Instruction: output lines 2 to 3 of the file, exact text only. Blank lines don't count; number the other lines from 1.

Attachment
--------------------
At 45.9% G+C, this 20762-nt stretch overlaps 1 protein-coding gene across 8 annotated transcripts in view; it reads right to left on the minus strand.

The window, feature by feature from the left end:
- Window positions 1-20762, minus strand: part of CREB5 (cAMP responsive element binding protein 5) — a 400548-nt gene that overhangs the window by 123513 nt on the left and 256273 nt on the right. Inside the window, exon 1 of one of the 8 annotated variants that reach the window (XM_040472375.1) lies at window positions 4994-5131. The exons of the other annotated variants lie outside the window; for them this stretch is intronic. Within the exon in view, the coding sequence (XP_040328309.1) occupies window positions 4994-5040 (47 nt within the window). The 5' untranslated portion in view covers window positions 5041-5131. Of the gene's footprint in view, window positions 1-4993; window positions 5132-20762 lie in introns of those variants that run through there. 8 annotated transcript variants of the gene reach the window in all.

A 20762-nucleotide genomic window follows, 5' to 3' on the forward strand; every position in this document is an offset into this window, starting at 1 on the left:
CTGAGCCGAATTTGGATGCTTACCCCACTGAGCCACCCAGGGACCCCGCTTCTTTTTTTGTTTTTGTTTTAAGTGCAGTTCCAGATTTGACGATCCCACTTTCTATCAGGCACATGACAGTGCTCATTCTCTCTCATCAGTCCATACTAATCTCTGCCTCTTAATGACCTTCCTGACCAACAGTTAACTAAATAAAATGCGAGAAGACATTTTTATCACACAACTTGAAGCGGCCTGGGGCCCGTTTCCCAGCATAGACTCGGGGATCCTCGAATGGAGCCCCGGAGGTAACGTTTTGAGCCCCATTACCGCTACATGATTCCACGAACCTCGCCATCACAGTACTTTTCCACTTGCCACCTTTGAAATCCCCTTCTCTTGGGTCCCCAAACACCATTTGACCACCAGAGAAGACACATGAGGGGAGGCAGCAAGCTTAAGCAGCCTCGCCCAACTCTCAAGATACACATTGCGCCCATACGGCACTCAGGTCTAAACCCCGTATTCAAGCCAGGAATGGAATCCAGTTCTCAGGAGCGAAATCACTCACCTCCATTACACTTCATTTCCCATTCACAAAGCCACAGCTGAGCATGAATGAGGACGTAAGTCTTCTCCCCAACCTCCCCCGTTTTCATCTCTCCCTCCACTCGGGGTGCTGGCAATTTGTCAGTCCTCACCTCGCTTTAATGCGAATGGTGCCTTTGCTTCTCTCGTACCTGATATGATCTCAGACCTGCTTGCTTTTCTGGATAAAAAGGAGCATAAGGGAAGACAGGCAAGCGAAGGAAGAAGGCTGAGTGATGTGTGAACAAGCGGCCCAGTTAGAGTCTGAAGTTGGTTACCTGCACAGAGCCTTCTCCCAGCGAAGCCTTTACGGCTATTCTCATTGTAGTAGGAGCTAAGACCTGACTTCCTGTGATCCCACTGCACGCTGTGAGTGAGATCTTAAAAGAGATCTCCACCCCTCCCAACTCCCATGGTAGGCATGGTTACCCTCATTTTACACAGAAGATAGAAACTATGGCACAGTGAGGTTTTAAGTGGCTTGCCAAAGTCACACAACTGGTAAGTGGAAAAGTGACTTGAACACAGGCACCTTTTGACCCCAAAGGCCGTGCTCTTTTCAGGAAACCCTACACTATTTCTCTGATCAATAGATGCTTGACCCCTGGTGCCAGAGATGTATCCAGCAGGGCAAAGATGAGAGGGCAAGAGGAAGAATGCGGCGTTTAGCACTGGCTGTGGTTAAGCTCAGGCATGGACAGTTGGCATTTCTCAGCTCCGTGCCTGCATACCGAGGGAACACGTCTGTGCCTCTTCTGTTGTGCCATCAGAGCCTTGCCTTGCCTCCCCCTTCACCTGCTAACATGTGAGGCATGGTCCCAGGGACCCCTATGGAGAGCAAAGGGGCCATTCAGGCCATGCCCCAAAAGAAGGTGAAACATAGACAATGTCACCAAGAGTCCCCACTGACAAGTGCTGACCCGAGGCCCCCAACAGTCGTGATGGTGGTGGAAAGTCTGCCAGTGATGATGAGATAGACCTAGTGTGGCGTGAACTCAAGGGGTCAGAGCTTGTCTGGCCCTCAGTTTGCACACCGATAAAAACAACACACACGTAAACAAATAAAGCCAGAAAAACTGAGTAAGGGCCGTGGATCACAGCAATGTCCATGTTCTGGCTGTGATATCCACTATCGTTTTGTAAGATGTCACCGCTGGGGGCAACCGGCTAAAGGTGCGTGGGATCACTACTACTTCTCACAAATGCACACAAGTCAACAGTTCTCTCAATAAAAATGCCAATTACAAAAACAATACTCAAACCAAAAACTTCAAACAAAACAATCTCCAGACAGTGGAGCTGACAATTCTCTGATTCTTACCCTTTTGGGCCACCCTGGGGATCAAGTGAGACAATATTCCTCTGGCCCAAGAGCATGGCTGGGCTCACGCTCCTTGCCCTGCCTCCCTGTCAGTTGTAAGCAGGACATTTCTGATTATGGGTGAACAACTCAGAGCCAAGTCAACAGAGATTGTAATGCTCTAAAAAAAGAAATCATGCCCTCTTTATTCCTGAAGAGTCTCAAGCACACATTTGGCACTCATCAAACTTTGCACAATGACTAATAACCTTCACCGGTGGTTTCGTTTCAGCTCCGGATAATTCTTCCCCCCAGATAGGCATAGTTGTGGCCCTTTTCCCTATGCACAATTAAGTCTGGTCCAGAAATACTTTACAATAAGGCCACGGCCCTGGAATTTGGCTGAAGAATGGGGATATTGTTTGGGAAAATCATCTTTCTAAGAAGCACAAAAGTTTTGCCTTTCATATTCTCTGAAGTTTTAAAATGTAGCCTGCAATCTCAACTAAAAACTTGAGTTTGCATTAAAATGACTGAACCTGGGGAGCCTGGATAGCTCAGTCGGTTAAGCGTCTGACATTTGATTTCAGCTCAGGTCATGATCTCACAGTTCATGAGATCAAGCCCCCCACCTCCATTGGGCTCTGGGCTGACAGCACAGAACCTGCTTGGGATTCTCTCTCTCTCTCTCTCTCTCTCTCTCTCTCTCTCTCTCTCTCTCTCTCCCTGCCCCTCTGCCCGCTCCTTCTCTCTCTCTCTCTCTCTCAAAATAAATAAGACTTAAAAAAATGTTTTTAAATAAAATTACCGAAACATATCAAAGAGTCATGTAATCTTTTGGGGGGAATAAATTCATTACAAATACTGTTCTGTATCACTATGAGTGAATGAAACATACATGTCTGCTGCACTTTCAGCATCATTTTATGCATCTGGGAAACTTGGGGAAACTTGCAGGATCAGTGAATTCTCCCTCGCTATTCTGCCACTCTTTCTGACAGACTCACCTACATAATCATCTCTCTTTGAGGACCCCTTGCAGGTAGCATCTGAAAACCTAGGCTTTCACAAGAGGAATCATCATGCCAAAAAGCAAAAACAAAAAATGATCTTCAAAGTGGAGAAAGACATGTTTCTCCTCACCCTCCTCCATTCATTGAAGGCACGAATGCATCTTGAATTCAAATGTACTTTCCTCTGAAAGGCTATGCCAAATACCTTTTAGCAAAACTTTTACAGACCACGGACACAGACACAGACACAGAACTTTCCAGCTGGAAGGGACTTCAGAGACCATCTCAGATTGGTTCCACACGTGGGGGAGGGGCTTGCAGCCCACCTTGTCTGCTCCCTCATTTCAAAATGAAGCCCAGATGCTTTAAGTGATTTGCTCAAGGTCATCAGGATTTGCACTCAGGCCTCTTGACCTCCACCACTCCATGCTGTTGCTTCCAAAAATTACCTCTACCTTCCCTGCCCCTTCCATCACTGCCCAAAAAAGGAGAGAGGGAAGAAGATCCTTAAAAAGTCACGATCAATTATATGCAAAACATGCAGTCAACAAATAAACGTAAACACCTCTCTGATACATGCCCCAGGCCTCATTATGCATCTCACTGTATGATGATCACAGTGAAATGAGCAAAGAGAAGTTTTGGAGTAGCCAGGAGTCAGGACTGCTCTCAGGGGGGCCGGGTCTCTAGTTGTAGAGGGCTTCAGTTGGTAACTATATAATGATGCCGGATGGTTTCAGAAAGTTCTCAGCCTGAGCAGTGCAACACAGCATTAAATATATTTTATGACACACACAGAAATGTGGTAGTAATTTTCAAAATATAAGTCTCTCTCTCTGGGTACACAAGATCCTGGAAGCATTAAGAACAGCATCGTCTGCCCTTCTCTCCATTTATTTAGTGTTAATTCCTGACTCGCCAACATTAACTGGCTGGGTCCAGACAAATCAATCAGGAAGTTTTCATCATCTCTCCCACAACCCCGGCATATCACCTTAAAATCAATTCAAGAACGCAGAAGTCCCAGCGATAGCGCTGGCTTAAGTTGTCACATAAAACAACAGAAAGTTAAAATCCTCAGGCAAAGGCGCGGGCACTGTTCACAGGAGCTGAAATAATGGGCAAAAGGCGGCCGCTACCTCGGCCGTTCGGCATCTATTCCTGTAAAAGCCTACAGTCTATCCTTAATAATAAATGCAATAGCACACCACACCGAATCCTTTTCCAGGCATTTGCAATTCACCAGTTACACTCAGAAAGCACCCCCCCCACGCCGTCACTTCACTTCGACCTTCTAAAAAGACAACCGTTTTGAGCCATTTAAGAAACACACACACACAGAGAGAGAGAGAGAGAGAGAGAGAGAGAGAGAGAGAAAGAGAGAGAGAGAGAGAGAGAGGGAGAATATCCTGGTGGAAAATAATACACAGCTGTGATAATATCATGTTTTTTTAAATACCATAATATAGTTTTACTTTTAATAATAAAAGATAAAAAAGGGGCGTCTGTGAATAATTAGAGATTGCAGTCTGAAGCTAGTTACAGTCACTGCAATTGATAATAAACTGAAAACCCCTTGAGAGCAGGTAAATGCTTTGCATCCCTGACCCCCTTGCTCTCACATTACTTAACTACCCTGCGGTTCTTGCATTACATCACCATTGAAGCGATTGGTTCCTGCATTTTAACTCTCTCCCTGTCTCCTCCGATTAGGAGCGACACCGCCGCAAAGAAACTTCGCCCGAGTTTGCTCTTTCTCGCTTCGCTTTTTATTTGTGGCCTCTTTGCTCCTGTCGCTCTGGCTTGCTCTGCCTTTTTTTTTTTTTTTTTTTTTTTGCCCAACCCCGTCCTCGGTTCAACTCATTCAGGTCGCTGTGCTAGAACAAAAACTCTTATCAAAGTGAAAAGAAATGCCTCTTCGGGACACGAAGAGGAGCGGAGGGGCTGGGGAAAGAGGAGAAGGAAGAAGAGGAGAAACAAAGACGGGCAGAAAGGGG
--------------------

The window, feature by feature from the left end:
- Window positions 1-20762, minus strand: part of CREB5 (cAMP responsive element binding protein 5) — a 400548-nt gene that overhangs the window by 123513 nt on the left and 256273 nt on the right. Inside the window, exon 1 of one of the 8 annotated variants that reach the window (XM_040472375.1) lies at window positions 4994-5131. The exons of the other annotated variants lie outside the window; for them this stretch is intronic. Within the exon in view, the coding sequence (XP_040328309.1) occupies window positions 4994-5040 (47 nt within the window). The 5' untranslated portion in view covers window positions 5041-5131. Of the gene's footprint in view, window positions 1-4993; window positions 5132-20762 lie in introns of those variants that run through there. 8 annotated transcript variants of the gene reach the window in all.